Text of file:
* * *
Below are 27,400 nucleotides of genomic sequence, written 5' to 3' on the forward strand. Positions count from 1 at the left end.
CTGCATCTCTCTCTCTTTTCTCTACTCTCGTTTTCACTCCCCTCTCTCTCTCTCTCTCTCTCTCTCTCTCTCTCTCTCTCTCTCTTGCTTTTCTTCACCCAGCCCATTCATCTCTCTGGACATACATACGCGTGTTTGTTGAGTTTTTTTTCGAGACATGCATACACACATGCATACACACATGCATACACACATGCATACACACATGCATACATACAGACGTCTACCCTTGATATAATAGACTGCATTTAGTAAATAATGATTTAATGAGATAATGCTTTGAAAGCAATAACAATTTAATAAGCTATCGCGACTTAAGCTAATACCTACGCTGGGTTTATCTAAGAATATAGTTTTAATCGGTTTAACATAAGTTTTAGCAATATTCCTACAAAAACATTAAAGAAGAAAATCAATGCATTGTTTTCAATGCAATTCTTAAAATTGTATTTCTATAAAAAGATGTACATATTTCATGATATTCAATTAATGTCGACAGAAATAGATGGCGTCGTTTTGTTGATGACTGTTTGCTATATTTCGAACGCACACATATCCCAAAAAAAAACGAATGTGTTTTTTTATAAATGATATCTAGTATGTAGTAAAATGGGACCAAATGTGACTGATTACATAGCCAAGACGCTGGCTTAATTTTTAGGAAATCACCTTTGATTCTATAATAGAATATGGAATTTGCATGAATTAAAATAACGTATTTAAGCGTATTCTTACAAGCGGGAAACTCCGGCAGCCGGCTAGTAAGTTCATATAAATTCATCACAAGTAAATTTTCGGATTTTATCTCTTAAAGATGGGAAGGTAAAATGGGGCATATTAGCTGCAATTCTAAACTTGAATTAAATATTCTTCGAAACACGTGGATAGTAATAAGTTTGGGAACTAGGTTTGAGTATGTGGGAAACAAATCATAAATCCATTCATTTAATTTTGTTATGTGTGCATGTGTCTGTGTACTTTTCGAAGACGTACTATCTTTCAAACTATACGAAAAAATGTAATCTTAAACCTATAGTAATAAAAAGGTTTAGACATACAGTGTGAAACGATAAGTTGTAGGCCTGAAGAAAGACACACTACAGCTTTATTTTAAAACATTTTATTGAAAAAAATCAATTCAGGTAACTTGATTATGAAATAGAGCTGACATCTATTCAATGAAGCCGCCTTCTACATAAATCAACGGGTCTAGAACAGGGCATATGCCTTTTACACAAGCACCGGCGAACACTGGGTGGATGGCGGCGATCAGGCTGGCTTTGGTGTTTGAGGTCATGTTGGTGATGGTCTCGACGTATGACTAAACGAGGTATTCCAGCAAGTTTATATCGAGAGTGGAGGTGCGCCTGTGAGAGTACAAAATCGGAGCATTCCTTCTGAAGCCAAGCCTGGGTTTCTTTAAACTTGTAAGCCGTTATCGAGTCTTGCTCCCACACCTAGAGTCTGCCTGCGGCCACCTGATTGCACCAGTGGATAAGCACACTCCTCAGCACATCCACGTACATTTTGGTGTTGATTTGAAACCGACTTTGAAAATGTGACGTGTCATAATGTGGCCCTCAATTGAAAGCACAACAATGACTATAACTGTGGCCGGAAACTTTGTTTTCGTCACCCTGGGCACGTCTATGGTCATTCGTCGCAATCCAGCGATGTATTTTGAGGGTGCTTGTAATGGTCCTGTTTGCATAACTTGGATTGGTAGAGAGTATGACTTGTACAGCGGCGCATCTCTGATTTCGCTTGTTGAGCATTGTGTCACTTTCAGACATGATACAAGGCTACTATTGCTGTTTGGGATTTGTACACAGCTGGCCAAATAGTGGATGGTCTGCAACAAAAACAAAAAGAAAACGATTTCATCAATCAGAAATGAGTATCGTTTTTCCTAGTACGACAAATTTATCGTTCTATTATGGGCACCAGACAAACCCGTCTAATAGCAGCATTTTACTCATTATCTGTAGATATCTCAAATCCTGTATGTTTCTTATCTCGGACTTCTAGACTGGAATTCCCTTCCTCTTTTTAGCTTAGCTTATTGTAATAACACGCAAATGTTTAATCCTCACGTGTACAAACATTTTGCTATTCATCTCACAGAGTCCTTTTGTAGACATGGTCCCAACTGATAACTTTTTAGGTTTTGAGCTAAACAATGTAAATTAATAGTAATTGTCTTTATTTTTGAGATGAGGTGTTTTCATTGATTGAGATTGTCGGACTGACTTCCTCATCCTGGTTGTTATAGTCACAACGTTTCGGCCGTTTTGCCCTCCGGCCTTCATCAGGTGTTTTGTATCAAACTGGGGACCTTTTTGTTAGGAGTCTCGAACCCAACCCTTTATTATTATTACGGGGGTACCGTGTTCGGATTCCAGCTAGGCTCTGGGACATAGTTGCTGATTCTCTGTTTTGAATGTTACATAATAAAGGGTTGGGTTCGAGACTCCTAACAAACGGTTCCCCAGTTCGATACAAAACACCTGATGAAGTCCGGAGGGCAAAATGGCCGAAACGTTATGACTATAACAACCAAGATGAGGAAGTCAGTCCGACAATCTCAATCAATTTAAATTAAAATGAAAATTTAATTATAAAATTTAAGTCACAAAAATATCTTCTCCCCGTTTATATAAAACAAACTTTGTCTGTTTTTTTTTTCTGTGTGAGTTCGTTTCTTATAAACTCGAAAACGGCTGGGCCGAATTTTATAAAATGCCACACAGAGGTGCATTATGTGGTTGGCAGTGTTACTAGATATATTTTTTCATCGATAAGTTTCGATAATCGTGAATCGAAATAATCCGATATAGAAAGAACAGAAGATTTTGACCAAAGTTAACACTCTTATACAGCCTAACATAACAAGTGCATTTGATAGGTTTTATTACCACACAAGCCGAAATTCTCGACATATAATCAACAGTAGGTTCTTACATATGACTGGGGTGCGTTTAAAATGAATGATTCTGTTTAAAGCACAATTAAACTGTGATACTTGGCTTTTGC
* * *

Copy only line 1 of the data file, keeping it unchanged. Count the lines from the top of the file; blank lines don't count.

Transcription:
Below are 27,400 nucleotides of genomic sequence, written 5' to 3' on the forward strand. Positions count from 1 at the left end.